not to take away from this being very impressive and some what old -the music is in place of it being very noisy- winding sound like an rc car -search google for videos if it it is awesome

    • Jack says:

      I’am kind of disappointed the new one doesn’t make that hell-scream sound the old videos had. Good to see that was on their list of things to improve though.

      • tony says:

        I think that’s because the Alpha Dog is tethered so it doesn’t need to generate its own power. That noise you are referring too can be heard in the big dog on ice video on you tube and sounds a lot like a two stroke engine to run the hydraulic pump.

  4. L1nk3D says:

    Armor it, and mount an M134 on it with an automated targeting system. THEN I’ll be impressed. Right now it would have no way to defend itself in a military setting.

    • austin says:

      its not supposed to be defending itself, its a beast of burden for carrying heavy loads.
      your mentality of “armour it and attach a gun to it” just reminds me of the movie “pentagon wars” the robot is protected by the people around it who, thanks to this thing, dont have to carry 400 pounds of equipment on their back.

      im glad to see they have gotten rid of that annoying screeching noise. if they can get this thing totally silent, able to keep a pace of at least 15-20 mph fully loaded, and cheap enough to give one to at least every squad (even nicer if one per soldier) this thing could have a long service record. until it uplinks with the automated attack drones, the yet to be developed repair drones, and just get rid of the flesh bags around them.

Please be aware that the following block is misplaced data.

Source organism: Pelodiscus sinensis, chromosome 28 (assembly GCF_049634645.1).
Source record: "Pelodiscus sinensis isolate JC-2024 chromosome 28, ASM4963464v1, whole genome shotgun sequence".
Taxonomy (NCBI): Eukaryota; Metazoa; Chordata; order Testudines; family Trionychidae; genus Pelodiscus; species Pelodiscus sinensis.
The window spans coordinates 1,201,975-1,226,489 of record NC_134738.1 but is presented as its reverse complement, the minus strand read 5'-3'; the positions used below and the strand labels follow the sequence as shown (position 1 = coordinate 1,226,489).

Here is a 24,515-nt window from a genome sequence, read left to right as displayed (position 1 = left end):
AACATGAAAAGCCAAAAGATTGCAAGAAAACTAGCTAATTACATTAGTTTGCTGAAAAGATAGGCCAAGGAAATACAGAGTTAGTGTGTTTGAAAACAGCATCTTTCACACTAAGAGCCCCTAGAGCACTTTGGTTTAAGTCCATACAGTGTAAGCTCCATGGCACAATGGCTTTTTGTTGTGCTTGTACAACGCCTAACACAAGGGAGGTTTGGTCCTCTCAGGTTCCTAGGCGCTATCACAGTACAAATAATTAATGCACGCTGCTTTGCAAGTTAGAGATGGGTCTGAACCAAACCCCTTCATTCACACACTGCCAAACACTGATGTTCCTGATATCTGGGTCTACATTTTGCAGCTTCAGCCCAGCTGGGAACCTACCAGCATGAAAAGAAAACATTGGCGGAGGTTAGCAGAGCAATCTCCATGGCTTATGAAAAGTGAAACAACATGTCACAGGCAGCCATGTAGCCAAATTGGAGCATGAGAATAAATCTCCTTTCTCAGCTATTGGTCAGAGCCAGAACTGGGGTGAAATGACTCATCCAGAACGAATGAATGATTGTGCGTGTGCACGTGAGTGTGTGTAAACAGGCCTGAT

5. Cpt. Obvious says:

    What a bunch of dicks, its strolling happily along and then those bastards just shove it… excellent recovery algorithms though.

    • CRJEEA says:

      Should be classed as abuse. In years to come when AI’s have won their freedom this will be one of thoughs moments they look back on in court… -all joking aside great project can’t help but shudder at the prospect of 1000 of these armoured and covered in weapons with apache style targeting systems coming galloping over the brow of a hill.
      Personally it’s a great “stride” forward to creating robotic seeing eye dogs :D

  6. Renee says:

    When the Army was planning on switching from the BDU uniform to the ACU there was concern about going from buttons to velco because the sound might be too loud in some tactical scenarios.

    Yet this thing is crazy loud? I mean the purpose of this thing is obviously not for use in an area where vehicle traffic is a non-issue so I only see it being used for foot patrols but would the sound be an issue?

    Very cool tech but I don’t see this being used that much.

  7. Mark A says:

    Quick, call the vet.
    It’s got no head.

    A dog with no nose.
    How dose it smell? Awful.

  8. Promethius says:

    This seems way overengineered, I’m reminded of the million dollar space pen. Let’s get the robot mule concept working with wheels before we get saucy.

  9. Leithoa says:

    I don’t think this platform is being designed to mount weapons to. As you saw in the one clip it’s more like a member of the team. It would replace pack mules for the mountain warfare units. It’s a system that seems to be designed in that role.